KAJX

'People Want That Old Garage': Marc Maron Talks 'WTF' And Stand-Up

I n 2009, Marc Maron was a struggling stand-up comic. With nothing to lose, he began experimenting with podcasting, and was one of the first to do so. Now, millions of listeners download each episode of his show, “WTF,” to hear his long, informal -- often intimate -- conversations with creative people.

Read More

Colorado lawmakers are now more than halfway through the legislative session, and they’ve debated at length over oil and gas regulations and how the state votes for presidents.

But one issue has been notably absent so far from the agenda: Transportation funding.

It’s been four months since voters rejected two tax measures that would have provided billions of dollars worth of funding for the state’s roads and bridges.

nwcoloradohunting.com

Colorado Parks And Wildlife (CPW) announced big changes in game management this week.

 

Marci Krivonen

Colorado’s legislature is considering a Red Flag Bill, which aims to remove guns from people who pose an extreme threat to themselves or others. If it passes, police, family members could petition a judge to have someone’s guns removed for up to one year.

Post-workout recovery is a strange world of ice baths, float tanks, foam rollers and even infrared pajamas. Christie Aschwanden is the author of “GOOD TO GO: What the Athlete in All of Us Can Learn From the Strange Science of Recovery.” Her new book dives into the science and pseudoscience behind athletic recovery.

Brent Moss

The Green Is The New Black fashion show in Carbondale features original clothing, all created from sustainable materials.  

The designs on the runway might be made with organic cotton or hemp, or be up-cycled (created from previously worn items). Some fabrics may even come from pineapple and coconut fibers, or old plastic bottles.

 

Mike McMillan / Lake Christine Fire PIO

On Tuesday, Basalt approved state and federal grants that will help with flood prevention work in the wake of the Lake Christine Fire.

Pitkin County

 On Wednesday, Pitkin county commissioners will renew funding for a program that’s meant to increase citizens' access to mental health care.

 

"A CEO, a climate scientist and an artist walk into a bar..." This is not the beginning of a joke, but the premise for a panel Tuesday night, called “Future Energy.”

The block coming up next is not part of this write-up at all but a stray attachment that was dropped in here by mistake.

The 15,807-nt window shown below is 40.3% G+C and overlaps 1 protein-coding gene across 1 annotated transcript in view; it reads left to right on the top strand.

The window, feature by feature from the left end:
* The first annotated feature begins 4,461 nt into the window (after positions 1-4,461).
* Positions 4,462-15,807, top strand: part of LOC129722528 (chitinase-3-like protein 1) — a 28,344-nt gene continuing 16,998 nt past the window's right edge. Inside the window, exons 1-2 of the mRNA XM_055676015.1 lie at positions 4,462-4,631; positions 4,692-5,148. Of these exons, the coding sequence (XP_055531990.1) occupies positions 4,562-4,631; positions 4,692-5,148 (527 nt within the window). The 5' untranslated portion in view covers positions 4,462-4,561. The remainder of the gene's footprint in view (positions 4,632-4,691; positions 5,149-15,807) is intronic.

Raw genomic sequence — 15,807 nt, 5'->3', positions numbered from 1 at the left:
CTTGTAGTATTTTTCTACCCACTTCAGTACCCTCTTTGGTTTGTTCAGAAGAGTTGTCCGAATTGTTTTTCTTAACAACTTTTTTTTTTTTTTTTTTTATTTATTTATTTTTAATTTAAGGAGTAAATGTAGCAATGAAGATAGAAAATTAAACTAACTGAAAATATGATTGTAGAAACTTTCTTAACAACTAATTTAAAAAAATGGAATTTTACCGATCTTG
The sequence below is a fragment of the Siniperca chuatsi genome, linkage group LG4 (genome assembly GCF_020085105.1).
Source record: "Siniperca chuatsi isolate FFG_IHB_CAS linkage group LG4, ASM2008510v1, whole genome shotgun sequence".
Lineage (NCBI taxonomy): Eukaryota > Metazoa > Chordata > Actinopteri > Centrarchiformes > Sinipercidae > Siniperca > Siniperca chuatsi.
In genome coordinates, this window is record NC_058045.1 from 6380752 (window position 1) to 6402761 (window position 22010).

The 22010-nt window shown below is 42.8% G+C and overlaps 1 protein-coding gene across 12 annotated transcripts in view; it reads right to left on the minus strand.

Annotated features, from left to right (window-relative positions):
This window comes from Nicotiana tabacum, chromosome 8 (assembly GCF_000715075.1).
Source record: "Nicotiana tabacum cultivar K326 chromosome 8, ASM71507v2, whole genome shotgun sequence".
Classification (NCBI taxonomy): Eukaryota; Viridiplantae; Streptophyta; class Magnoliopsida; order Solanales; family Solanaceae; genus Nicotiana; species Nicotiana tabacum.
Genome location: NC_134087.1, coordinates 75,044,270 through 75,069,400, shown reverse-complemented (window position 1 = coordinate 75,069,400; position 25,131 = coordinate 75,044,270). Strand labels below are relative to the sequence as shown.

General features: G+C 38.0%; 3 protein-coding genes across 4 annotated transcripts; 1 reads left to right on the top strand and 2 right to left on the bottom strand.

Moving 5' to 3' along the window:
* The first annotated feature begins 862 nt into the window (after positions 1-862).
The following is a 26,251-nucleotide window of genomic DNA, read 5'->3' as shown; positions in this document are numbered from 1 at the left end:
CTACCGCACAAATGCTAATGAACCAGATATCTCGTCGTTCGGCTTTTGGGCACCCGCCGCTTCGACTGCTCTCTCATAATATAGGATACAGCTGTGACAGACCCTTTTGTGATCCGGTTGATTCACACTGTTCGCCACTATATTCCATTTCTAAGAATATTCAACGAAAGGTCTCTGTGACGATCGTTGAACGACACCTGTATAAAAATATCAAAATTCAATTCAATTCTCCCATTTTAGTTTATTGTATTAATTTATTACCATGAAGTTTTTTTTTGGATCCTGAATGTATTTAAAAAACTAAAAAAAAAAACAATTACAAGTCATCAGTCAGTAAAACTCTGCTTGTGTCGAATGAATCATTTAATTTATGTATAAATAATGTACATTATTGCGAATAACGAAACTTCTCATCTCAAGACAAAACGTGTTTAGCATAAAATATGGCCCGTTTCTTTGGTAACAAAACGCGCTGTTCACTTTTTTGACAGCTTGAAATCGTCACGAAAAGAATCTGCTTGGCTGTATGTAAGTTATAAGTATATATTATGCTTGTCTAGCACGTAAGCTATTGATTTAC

On a recent afternoon, Jeff Blevins left Sopris Liquor and Wine in Carbondale with a bottle of vodka in a brown paper bag.

Patrick Fort / Aspen Public Radio News

At their meeting tonight, Basalt’s Town Council is expected to stop collecting taxes on cigarettes and other tobacco and nicotine products. The tax was raising too much money.

Pages

ASPEN PUBLIC RADIO EVENT

Join Us For A Night Of Conversation With NPR's Kirk Siegler

Friday, March 29th, 6:30 p.m. at The Temporary in Basalt

Paris to Pittsburgh

Paris to Pittsburgh Screening & Panel Discussion

Thursday April 4th, 5:30pm Free screening and panel discussion.

ARTS & CULTURE

Welcome to the beginning of another week in the Roaring Fork Valley! This is Week in the Arts, a curated list of upcoming exhibitions and events.

Christin Kay / Aspen Public Radio

When you think of sports in the Roaring Fork Valley, you might think skiing, hiking, but what about fencing? The founder of the Roaring Fork Fencing Club wants to share his passion for what he calls a "cerebral sport," and kids are catching on.

In 2009, Marc Maron was a struggling stand-up comic. With nothing to lose, he began experimenting with podcasting, and was one of the first to do so. Now, millions of listeners download each episode of his show, “WTF,” to hear his long, informal -- often intimate -- conversations with creative people.

State News

The basement of the state Capitol is ground zero for legislative strategizing. Lobbyists take over the small cafeteria and crowd around tables with lawmakers for several hours. Some walk into the bathrooms still talking on their phones about legislation. It’s here in this noisy basement where the oil and gas industry has been mounting fierce opposition to stronger regulations on the industry.

After days of fierce partisanship at the state Capitol, Democrats in the Colorado Senate advanced a bill Wednesday that will give local governments more control over oil and gas drilling operations.

But as the bill heads over to the House for more debate, there are signs it will undergo some more changes in the coming days.

Colorado lawmakers are now more than halfway through the legislative session, and they’ve debated at length over oil and gas regulations and how the state votes for presidents.

But one issue has been notably absent so far from the agenda: Transportation funding.

It’s been four months since voters rejected two tax measures that would have provided billions of dollars worth of funding for the state’s roads and bridges.

THANK YOU

Thank You To Everyone Who Donated This Winter & To All Current Members

If you didn't get a chance to contribute, you still can.

Ways To Listen to Aspen Public Radio

Listen To Aspen Public Radio Anywhere

Smart phone, smart speaker